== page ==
Wednesday, 12 August 2009

church membership

Are we a club for members or do we exist to build The Kingdom ? Can we do both?
This post caught my eye fom the Off the agenda website written by Eric Bryant
I believe that connecting to a local church remains an important part of the life of a follower of Jesus. According to Paul, whether we like it or not, when we choose to follow Christ we become part of the "body of Christ." I agree .. that Paul could not imagine a follower of Jesus who was not connecting with other followers of Jesus in homes or gatherings in the city in which they lived. Rather than thinking we should get rid of church membership, then, I do not believe that church membership is enough.
Too many churches have more members than attenders. In other churches, members may attend, but they are not engaged whatsoever. Unfortunately, membership in a local church sometimes feels like joining a gym. You start going for a few weeks and then stop when you get too busy.
In other cases, churches have allowed the mantra from American Express—"membership has its privileges"—to infiltrate their culture. Church members become more consumeristic or concerned with power than the apostle Paul ever intended.
Finally, the word "member" ends up emphasizing who belongs and who doesn't. As a result, too many of our churches have become a fortress from the world rather than "salt and light" in the world.
We have a different approach at
Mosaic. Anyone can be a part of our community no matter where they are in their spiritual journey. People are allowed to belong before they believe. It has been a beautiful experience to see people from diverse ethnic, socioeconomic, and spiritual backgrounds come together to discover that God loves us and that His name is Jesus.
While we have a wide open front door, the path to join our volunteer staff—the team that oversees the lives of others—is very narrow. The women and men serving as part of our volunteer staff have been mentored through "Life in Christ," participated in a seminar about our particular calling as a community, and commissioned to be missionaries, pastors, and mentors in our city. We anoint them with oil and commission them in the same gatherings where we commission our overseas workers.
Since our volunteer staff share our convictions and values, they are encouraged to start new efforts in reaching others and raising up leaders. They commit to live in a God-honoring way, serve faithfully, reach out to the disconnected, and give 10 percent of their income towards our efforts as a community. Not every person who follows Jesus in our community chooses to join our volunteer staff. We will love, serve, and care for anyone in our community. The only reason to join our staff is if you want to be one of those loving, serving, and caring for our community.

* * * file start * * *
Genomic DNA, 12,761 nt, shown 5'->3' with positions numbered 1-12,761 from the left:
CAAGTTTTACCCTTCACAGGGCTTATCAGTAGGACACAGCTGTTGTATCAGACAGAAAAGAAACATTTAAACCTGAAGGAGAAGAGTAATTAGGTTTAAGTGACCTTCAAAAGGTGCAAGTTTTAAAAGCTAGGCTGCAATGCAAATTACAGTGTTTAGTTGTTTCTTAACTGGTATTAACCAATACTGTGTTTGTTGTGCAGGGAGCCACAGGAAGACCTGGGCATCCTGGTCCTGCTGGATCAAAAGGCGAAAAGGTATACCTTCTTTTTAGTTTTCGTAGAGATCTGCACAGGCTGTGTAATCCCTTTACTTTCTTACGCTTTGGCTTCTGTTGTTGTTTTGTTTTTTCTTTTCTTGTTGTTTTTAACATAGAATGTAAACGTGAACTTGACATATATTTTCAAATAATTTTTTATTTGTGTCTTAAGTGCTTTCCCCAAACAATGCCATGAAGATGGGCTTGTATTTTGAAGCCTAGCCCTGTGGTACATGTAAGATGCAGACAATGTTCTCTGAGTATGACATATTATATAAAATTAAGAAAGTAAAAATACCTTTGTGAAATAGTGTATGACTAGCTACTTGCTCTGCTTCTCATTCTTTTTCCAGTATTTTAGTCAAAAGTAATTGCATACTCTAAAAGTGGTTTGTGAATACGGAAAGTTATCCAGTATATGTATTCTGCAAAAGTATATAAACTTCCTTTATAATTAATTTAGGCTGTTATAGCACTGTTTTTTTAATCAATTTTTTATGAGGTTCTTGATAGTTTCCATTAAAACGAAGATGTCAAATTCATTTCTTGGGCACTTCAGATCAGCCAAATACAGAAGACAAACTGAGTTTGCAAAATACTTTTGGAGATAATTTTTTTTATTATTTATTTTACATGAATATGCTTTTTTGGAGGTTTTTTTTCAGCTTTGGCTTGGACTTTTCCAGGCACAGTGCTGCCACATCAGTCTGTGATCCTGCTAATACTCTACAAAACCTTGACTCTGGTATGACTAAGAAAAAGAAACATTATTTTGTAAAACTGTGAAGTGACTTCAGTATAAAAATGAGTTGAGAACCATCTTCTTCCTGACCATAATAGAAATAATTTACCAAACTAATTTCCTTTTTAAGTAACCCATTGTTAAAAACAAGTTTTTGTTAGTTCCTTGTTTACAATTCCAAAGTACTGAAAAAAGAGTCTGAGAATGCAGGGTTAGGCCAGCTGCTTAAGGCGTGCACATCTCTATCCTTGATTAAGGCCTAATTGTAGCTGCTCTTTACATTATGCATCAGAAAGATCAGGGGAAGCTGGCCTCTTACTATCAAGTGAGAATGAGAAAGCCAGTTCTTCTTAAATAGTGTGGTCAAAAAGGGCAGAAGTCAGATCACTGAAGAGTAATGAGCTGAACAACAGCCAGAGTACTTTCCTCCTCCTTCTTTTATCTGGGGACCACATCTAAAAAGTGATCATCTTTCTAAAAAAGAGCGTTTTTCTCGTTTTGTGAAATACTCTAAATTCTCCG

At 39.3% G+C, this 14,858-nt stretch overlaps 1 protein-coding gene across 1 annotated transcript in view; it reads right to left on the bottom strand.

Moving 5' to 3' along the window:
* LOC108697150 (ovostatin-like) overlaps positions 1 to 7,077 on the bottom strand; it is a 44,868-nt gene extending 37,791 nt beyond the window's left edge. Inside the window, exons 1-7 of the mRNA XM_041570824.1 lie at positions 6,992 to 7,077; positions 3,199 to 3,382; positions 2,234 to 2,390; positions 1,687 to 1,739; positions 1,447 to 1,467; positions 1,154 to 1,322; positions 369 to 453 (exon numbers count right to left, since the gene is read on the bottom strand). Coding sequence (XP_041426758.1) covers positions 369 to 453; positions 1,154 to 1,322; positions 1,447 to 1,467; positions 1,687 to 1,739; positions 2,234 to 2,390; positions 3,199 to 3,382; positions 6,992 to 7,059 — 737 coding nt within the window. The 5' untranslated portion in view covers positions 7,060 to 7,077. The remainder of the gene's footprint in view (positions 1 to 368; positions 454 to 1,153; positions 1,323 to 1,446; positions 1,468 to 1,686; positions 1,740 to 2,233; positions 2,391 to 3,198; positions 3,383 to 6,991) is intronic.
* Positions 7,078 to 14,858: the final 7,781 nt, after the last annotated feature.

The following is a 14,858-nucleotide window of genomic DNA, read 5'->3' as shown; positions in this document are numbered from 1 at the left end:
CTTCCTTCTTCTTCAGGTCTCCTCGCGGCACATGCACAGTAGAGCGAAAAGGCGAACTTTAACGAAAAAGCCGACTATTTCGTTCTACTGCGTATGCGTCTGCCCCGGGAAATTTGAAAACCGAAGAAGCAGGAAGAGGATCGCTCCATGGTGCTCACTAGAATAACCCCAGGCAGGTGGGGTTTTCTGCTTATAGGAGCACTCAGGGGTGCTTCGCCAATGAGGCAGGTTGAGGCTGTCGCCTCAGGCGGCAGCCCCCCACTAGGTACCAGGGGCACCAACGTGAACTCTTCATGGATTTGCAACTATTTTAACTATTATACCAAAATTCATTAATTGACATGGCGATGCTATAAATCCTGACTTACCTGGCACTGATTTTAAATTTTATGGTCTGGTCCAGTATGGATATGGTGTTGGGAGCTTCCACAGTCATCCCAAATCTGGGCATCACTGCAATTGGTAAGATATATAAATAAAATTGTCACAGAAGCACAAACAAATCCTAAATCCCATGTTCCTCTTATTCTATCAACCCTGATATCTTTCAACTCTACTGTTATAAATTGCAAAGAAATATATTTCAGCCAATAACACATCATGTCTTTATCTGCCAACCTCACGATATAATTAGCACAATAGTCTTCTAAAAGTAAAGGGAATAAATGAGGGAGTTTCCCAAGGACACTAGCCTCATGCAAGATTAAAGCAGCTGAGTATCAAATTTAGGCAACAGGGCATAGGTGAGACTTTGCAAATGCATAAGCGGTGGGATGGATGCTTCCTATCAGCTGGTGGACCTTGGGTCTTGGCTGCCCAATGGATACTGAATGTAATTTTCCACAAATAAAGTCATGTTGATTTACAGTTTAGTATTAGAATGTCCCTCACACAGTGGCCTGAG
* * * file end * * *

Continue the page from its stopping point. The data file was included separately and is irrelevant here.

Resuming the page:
Allowing people to belong before they believe and mobilizing volunteers to serve with such a high level of authority and responsibility comes with great risks and great rewards. We joke that we have the same characteristics as the early church—immorality, heresy, and conflict. At the same time, we have discovered the beauty of seeing people choose to follow Jesus and come alive serving in the areas where they are gifted and passionate.


  1. I like this model - messy on the fringes, solid at the core.

    I had a discussion with a friend recently about a church which dissolves its membership each year and then asks the congregation to sign up and commit for another year of ministry. I like this approach for the following reasons.

    1) It enables leadership to set a short term vision for the year as part of a long term overview.

    2) People may find it easier to commit to a ministry for a year rather than an open ended commitment.

    3) It enables very specific responsibilities to be outlined as part of that commitment. E.g. If you want to be a member this year you will serve, give, attend, pray etc.

    I like the idea of an annual vision evening where the vision is cast for the coming year which identifies the ministries to focus on. After the vision casting there would be an opportunity to sign up for a specific role for the coming year. You might have various tables manned by the leaders of each ministry with very specific roles available. For example in a youth work context, instead of signing up to help with youth work (what am I letting myself in for!) you might have;

    Role 1: Setting up for 30mins at the start of each session
    Role 2: Running the cafe - making drinks
    Role 3: Clearing up for 30mins at the end of each session

    People may be willing to sign up knowing what their job is and how long they are going to part of that ministry.

  2. Some great suggestions I love the idea of an annual opting in ,a kind of renewal of membership perhaps at the covenant service each January
    That same Sunday could also be vision Sunday (sign up Sunday)

  3. Love the inclusivity of this I never like an 'us' and 'them' feel about membership....

    Also love Tim's idea for opting in yearly, and also for specific tasks for a short period of time.

    Great thinking! Liz

  4. Good post !agree about the inclusivity Liz That is a very important theme for the church to develop